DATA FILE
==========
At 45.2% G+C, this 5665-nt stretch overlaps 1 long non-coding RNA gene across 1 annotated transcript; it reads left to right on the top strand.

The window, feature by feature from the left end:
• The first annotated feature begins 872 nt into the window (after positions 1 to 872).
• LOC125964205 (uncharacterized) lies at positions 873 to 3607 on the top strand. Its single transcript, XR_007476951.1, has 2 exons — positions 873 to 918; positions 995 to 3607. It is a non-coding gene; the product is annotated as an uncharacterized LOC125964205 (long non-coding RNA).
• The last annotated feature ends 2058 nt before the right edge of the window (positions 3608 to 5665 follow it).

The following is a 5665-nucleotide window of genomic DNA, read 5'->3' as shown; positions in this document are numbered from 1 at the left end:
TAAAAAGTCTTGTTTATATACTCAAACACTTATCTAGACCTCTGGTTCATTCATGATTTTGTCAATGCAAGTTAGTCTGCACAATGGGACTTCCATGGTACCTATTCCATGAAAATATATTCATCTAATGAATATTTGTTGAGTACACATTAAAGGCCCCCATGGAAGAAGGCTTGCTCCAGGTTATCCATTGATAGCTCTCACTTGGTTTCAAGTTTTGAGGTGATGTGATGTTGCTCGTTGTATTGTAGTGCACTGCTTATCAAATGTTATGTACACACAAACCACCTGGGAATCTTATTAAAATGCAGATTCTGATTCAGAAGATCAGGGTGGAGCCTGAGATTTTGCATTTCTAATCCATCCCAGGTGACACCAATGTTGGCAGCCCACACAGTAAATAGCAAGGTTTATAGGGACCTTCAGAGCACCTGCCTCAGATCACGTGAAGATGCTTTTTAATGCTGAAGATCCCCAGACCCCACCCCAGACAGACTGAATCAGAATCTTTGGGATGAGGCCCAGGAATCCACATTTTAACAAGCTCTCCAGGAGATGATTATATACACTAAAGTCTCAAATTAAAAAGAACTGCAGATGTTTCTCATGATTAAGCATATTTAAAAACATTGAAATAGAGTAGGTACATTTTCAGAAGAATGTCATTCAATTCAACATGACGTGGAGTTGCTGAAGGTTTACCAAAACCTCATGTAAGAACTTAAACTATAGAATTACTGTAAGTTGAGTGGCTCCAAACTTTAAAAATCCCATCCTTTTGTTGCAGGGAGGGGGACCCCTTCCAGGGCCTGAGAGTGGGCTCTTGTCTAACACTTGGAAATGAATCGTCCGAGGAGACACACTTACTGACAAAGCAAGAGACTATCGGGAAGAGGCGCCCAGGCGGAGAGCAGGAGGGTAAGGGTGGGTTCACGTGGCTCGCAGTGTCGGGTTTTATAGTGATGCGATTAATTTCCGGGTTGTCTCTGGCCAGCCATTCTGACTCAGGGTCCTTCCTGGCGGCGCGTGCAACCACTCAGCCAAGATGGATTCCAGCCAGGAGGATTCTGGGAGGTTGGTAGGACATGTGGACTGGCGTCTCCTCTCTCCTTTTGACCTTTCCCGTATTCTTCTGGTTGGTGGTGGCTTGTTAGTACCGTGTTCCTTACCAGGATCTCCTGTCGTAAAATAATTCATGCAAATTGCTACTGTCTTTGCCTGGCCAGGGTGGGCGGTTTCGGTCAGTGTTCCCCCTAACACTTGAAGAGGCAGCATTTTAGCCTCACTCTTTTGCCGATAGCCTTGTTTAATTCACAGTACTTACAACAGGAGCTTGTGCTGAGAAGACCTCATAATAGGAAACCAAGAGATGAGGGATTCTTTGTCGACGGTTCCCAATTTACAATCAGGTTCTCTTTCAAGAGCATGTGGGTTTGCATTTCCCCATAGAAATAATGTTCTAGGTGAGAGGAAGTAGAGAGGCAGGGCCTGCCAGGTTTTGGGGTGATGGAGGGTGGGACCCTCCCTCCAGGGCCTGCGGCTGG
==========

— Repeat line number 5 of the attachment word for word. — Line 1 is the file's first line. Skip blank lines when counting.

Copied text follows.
• The last annotated feature ends 2058 nt before the right edge of the window (positions 3608 to 5665 follow it).